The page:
While I could write exactly what Cordelia Fine writes in her book about Baron-Cohen’s research, I will instead emphasise what Koster himself points out, with an addendum. A lot of our behaviors are dependent on socialisation and cultural expectations. Women are expected to be empathetic. Men are expected to be systematic. Now tell me what we as a society value most? Emotions or being rational? Huh. I thought so.
As far as I understand it, Baron-Cohen’s research was based on data that was self-reported. One of the very well known issues with self-reported data is that it is biased, or can be biased. So, if women are told from the moment they’re born that they’re supposed to be empathetic, what do you think the results of a self-reported survey will be?
In other words, a sprinkle of skepticism may come in handy. Unsurprisingly, Schell builds a lot of his arguments on Raph Koster’s book. Another complication in the world of game development. We have a tendency – even in production – to build on each others ideas, especially if those ideas suit us. It is known as confirmation bias.
“Ha”, you say “what makes you think you’re free of confirmation bias!?” Well nothing. I obviously have an agenda, and I’m finding information to support my hypothesis, but so does Schell and Koster, and just about every gatekeeper out there.
My motivation for writing these posts, and pointing out these issues, is also a bit more sympathetic than gatekeeping. I want gaming, game development and the gaming culture open to everyone. While that may be Koster’s and Schell’s motivation as well, the way it’s handled in the books might lead to the opposite result. Exclusion.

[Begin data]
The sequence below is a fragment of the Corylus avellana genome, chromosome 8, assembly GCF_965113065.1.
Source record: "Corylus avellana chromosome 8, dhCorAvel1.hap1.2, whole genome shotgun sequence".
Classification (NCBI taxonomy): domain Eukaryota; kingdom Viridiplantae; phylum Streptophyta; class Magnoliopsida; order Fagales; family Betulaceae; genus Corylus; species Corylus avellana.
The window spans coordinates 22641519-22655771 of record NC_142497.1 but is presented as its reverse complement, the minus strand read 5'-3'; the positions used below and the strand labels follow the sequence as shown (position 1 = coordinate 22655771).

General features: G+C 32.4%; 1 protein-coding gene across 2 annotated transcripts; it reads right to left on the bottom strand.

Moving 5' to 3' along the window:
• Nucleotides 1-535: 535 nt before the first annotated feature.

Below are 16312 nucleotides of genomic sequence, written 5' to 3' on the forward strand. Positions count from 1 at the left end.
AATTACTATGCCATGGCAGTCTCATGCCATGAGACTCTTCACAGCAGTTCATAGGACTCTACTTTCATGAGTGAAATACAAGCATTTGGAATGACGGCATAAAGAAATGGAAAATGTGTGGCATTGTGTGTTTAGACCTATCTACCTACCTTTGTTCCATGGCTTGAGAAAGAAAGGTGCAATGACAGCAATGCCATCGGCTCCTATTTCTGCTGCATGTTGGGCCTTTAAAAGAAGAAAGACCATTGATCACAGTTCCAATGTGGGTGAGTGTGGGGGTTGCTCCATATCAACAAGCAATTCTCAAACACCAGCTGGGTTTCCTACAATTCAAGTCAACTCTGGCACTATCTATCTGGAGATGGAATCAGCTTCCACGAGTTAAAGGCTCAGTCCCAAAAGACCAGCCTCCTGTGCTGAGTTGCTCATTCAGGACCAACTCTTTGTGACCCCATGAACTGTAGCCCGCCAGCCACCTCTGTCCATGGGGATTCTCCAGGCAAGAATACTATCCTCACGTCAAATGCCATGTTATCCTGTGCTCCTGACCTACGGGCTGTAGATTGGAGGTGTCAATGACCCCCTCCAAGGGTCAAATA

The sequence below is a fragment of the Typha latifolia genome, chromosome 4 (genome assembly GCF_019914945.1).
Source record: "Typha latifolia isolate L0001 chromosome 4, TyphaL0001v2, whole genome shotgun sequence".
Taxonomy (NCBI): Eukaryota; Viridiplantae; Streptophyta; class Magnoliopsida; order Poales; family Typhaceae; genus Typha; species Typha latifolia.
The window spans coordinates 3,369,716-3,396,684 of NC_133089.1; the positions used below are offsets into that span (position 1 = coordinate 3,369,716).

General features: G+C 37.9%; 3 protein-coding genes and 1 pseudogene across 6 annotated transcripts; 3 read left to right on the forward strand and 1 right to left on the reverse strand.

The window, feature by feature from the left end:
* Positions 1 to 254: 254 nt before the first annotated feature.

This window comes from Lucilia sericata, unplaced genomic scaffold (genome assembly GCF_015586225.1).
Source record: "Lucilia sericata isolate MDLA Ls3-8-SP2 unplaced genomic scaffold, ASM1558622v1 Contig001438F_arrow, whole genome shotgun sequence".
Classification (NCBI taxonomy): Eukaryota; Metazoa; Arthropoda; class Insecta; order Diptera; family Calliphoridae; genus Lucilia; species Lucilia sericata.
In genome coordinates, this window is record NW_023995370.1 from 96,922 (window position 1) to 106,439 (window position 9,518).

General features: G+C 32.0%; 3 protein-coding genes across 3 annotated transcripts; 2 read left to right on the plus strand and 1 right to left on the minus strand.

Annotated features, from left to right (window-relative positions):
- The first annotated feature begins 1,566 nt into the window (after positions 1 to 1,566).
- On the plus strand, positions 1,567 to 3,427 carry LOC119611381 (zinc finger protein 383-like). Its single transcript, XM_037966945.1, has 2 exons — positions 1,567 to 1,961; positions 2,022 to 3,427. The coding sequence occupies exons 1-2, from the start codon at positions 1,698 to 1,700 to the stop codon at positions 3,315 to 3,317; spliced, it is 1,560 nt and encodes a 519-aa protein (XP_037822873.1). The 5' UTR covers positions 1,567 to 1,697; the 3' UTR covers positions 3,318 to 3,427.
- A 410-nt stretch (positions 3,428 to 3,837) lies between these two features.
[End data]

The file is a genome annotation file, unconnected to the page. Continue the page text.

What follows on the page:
Even in a book such as “Challenges for Game Designers” the divide between men and women pop up. I would however argue that “Challenges for Game Designers” is infinitely better at not stereotyping either gender. One of the challenges even has the potential to whack the biases out of game developers. I heartily recommend the challenge Gears for Girls and the deliverable of a convincing discussion of target market, including why certain styles or features would fit that target. Involve actual women in the discussion. Their responses might surprise you.1
What Brenda Romero and Ian Schreiber does a lot better than Schell and Koster is to not make assumptions. They’re clearly stating that you need to do research. You need data. Schell’s list is just a bunch of assumptions drawn from gender stereotypes.